I'm struck by the cumulative effect my one words have had over the years, each somehow building on the one(s) before it. The depth, breadth, and width of what I've gleaned comes with me into each new year, strengthening and expanding the significance of my new word and impacting my experience with it. It kind of boggles my mind how that works...
My world had just shattered out from under me and I was surrounded by nothing but unknowns. I knew I needed to risk big in the area of active trust. I leaned into intentionally trusting God, others, and myself more—one of the greatest risks of my life.
In a season when I couldn't readily see God's goodness in my life, I knew I had to proactively look for it. A piece of me still trusted (or at least hoped) that He was there, working, and that if I actually opened my eyes to look for Him, I would see Him. And I ended up finding Him in the most wonderfully unexpected places.
I've learned that, most of the time, I don't have much control over my circumstances. But I do have control over myself. No matter what happens to me, how others treat me, what situation I find myself in, or how out of control things feel, I purposed to focus on the only thing I have control over: how I choose to respond.
My insecurities tend to convince me that I'm "too little"—that I'm simply not enough—or that I'm "too much"—a burden, an inconvenience. Embracing my enoughness meant learning to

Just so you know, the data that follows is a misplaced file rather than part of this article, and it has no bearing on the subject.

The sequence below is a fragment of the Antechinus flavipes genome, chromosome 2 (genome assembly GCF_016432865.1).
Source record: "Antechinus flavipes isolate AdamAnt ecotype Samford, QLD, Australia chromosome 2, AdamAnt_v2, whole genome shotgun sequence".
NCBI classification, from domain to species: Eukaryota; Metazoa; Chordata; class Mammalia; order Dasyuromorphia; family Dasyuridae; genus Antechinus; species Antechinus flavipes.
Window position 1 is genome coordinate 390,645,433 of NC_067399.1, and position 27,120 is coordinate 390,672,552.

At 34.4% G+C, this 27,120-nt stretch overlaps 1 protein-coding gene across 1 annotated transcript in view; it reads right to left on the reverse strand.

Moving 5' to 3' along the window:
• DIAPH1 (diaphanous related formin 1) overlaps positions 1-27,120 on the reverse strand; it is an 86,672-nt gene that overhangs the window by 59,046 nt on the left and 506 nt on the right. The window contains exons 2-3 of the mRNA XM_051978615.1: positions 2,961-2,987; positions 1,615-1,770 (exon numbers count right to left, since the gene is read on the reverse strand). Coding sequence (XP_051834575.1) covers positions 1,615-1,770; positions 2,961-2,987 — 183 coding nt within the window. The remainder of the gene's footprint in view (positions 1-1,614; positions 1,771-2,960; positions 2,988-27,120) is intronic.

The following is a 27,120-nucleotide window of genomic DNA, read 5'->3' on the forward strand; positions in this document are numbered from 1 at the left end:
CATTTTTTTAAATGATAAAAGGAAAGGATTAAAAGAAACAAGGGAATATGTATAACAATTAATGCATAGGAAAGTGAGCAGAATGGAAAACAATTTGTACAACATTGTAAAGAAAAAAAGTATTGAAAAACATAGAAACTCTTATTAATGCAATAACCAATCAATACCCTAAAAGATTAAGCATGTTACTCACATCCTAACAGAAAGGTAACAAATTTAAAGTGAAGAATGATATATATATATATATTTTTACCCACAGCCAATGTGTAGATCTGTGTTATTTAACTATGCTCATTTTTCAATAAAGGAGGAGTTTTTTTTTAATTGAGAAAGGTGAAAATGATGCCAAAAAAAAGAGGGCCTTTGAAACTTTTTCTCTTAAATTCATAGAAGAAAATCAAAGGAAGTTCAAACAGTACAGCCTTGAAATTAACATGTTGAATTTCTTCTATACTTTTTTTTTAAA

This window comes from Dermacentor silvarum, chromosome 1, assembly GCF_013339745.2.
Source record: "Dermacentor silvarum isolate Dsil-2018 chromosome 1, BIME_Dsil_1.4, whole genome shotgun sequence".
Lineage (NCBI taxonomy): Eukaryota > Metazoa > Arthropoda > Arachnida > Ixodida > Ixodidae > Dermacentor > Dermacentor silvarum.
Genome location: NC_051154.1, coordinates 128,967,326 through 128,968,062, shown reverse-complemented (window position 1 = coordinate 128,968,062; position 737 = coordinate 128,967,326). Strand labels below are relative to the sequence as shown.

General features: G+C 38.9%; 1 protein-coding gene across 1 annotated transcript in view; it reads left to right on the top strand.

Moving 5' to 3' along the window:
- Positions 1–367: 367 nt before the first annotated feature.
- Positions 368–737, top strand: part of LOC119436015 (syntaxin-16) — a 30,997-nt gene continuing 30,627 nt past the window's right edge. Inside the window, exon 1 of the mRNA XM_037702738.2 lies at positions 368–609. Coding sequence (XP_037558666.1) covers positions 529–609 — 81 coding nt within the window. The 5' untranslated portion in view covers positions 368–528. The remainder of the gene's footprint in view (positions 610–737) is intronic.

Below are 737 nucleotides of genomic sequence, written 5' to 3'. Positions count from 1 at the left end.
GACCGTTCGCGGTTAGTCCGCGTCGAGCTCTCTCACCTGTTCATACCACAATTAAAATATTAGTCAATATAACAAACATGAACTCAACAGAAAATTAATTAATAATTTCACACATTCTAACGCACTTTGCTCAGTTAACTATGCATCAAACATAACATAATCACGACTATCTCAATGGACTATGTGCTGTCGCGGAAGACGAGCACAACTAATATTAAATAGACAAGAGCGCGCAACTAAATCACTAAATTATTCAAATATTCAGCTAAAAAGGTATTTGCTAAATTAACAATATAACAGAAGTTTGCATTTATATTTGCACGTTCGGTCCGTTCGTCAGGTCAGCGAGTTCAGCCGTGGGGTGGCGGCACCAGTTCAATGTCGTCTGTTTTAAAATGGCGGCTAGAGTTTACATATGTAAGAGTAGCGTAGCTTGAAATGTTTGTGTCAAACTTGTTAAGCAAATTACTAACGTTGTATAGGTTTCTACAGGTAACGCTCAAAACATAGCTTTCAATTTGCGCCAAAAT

silence quiet my insecurities, fears, and expectations. It meant extending more grace to myself and living with more gratitude, recognizing that what (and who) I have, is enough. I am not too little or too much. I am not less than or more than. I am simply enough. And that's all I need to be.
My lens became this question: How different would things be if I approached each situation, each person, with bravery? My determination to be brave was a choice to embrace who I am, value my own voice, and walk in confidence. Even now, I can still hear Sara Bareilles in my head: "Show me how big your brave is."
I can blame my decision to be more wholehearted on Brené Brown. (If you haven't read her, you need to.) It was an intentional choice to show up for my own life; to be all-in; to give myself permission to be my real self. I leaned into living and loving with my whole heart.
My word this year certainly feels like a divergence from the style and tone of my previous ones. When asked what my word is, I still can't answer with a completely straight face. (Typically served with a side dish of disclaimers.) But it's very much a continuation of this transformative journey my words have taken me on.